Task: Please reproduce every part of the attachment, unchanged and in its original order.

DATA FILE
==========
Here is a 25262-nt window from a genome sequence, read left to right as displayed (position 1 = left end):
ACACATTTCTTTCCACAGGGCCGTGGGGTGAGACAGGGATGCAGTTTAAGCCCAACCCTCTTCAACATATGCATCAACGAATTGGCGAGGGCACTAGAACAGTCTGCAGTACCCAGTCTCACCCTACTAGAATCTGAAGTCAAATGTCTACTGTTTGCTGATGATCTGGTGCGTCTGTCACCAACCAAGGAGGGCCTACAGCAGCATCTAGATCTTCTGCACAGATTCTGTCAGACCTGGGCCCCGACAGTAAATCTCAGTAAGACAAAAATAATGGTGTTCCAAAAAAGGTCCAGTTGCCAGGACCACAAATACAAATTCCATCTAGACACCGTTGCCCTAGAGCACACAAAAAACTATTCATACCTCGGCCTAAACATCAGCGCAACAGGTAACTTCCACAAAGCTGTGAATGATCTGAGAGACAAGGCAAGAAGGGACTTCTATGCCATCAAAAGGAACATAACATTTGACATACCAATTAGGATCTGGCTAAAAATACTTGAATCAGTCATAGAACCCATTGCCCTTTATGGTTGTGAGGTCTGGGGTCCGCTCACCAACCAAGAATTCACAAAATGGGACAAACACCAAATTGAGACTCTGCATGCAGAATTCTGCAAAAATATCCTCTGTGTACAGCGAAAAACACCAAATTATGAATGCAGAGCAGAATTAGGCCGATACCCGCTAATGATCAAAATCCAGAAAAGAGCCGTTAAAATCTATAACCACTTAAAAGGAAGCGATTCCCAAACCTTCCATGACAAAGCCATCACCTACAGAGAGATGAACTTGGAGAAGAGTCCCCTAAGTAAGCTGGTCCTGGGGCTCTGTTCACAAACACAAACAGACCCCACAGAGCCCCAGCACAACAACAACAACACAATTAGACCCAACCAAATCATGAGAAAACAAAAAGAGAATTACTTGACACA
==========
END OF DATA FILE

Here is a 25262-nt window from a genome sequence, read left to right as displayed (position 1 = left end):
ACACATTTCTTTCCACAGGGCCGTGGGGTGAGACAGGGATGCAGTTTAAGCCCAACCCTCTTCAACATATGCATCAACGAATTGGCGAGGGCACTAGAACAGTCTGCAGTACCCAGTCTCACCCTACTAGAATCTGAAGTCAAATGTCTACTGTTTGCTGATGATCTGGTGCGTCTGTCACCAACCAAGGAGGGCCTACAGCAGCATCTAGATCTTCTGCACAGATTCTGTCAGACCTGGGCCCCGACAGTAAATCTCAGTAAGACAAAAATAATGGTGTTCCAAAAAAGGTCCAGTTGCCAGGACCACAAATACAAATTCCATCTAGACACCGTTGCCCTAGAGCACACAAAAAACTATTCATACCTCGGCCTAAACATCAGCGCAACAGGTAACTTCCACAAAGCTGTGAATGATCTGAGAGACAAGGCAAGAAGGGACTTCTATGCCATCAAAAGGAACATAACATTTGACATACCAATTAGGATCTGGCTAAAAATACTTGAATCAGTCATAGAACCCATTGCCCTTTATGGTTGTGAGGTCTGGGGTCCGCTCACCAACCAAGAATTCACAAAATGGGACAAACACCAAATTGAGACTCTGCATGCAGAATTCTGCAAAAATATCCTCTGTGTACAGCGAAAAACACCAAATTATGAATGCAGAGCAGAATTAGGCCGATACCCGCTAATGATCAAAATCCAGAAAAGAGCCGTTAAAATCTATAACCACTTAAAAGGAAGCGATTCCCAAACCTTCCATGACAAAGCCATCACCTACAGAGAGATGAACTTGGAGAAGAGTCCCCTAAGTAAGCTGGTCCTGGGGCTCTGTTCACAAACACAAACAGACCCCACAGAGCCCCAGCACAACAACAACAACACAATTAGACCCAACCAAATCATGAGAAAACAAAAAGAGAATTACTTGACACA